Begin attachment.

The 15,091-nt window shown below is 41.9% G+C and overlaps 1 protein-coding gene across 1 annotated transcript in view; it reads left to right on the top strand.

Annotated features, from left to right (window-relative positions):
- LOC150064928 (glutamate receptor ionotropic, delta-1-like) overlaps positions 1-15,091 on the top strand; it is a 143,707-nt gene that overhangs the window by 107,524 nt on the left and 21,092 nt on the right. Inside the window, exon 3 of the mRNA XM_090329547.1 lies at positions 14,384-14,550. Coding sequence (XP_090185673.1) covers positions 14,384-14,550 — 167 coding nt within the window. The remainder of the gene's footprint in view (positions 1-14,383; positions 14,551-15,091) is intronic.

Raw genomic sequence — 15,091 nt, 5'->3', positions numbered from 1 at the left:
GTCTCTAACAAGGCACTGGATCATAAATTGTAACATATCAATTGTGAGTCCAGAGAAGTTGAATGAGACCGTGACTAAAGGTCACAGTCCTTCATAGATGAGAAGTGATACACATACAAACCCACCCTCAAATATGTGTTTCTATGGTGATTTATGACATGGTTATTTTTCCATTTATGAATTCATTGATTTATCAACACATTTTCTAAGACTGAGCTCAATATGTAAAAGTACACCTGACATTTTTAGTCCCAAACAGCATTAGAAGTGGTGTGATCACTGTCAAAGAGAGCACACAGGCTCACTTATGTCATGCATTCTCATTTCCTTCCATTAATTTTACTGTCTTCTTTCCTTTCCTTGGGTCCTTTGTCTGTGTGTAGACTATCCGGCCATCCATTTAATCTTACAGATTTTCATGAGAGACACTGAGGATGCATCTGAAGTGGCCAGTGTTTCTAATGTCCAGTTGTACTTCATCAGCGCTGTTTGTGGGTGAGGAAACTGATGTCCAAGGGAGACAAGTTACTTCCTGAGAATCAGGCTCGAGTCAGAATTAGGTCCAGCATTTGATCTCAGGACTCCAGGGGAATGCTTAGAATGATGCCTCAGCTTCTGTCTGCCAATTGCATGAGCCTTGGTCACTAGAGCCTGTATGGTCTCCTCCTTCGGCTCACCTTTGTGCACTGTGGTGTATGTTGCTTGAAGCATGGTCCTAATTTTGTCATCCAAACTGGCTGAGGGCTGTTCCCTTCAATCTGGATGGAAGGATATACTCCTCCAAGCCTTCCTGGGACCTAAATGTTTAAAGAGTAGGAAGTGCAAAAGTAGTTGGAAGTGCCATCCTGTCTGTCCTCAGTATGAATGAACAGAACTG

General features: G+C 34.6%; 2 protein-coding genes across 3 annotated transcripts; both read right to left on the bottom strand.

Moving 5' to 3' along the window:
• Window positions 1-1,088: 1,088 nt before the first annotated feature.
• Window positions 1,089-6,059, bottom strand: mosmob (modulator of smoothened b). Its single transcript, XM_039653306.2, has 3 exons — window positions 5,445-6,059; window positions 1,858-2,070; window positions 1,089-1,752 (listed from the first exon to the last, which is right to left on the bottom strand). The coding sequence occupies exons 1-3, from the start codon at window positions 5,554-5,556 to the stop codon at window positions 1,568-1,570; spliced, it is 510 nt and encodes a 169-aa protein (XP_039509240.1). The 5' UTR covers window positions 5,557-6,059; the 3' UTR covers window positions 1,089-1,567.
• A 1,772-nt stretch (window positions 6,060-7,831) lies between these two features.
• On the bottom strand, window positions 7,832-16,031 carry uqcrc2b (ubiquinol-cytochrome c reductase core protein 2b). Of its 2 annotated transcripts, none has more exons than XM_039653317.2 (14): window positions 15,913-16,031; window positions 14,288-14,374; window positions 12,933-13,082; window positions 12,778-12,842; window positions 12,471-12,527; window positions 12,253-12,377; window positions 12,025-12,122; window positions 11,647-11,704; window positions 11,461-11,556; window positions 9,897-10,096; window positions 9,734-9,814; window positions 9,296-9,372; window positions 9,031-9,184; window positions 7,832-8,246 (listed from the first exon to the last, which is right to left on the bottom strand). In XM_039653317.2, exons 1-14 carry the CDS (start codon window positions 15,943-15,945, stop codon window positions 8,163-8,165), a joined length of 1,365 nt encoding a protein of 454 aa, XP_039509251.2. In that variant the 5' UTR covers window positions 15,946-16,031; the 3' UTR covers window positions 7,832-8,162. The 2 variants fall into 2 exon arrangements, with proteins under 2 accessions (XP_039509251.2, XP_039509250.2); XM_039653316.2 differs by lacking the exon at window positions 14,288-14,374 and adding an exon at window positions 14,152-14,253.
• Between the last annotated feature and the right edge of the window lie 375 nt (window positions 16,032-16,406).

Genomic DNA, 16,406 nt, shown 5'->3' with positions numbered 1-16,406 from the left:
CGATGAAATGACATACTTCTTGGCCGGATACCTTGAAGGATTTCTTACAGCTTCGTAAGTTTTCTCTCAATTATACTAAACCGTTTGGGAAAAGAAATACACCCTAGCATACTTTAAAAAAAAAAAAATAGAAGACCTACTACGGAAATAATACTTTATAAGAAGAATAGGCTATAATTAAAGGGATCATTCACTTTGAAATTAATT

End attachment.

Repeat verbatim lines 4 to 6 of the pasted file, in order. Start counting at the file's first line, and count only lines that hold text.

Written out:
Raw genomic sequence — 15,091 nt, 5'->3', positions numbered from 1 at the left:
GTCTCTAACAAGGCACTGGATCATAAATTGTAACATATCAATTGTGAGTCCAGAGAAGTTGAATGAGACCGTGACTAAAGGTCACAGTCCTTCATAGATGAGAAGTGATACACATACAAACCCACCCTCAAATATGTGTTTCTATGGTGATTTATGACATGGTTATTTTTCCATTTATGAATTCATTGATTTATCAACACATTTTCTAAGACTGAGCTCAATATGTAAAAGTACACCTGACATTTTTAGTCCCAAACAGCATTAGAAGTGGTGTGATCACTGTCAAAGAGAGCACACAGGCTCACTTATGTCATGCATTCTCATTTCCTTCCATTAATTTTACTGTCTTCTTTCCTTTCCTTGGGTCCTTTGTCTGTGTGTAGACTATCCGGCCATCCATTTAATCTTACAGATTTTCATGAGAGACACTGAGGATGCATCTGAAGTGGCCAGTGTTTCTAATGTCCAGTTGTACTTCATCAGCGCTGTTTGTGGGTGAGGAAACTGATGTCCAAGGGAGACAAGTTACTTCCTGAGAATCAGGCTCGAGTCAGAATTAGGTCCAGCATTTGATCTCAGGACTCCAGGGGAATGCTTAGAATGATGCCTCAGCTTCTGTCTGCCAATTGCATGAGCCTTGGTCACTAGAGCCTGTATGGTCTCCTCCTTCGGCTCACCTTTGTGCACTGTGGTGTATGTTGCTTGAAGCATGGTCCTAATTTTGTCATCCAAACTGGCTGAGGGCTGTTCCCTTCAATCTGGATGGAAGGATATACTCCTCCAAGCCTTCCTGGGACCTAAATGTTTAAAGAGTAGGAAGTGCAAAAGTAGTTGGAAGTGCCATCCTGTCTGTCCTCAGTATGAATGAACAGAACTG

General features: G+C 34.6%; 2 protein-coding genes across 3 annotated transcripts; both read right to left on the bottom strand.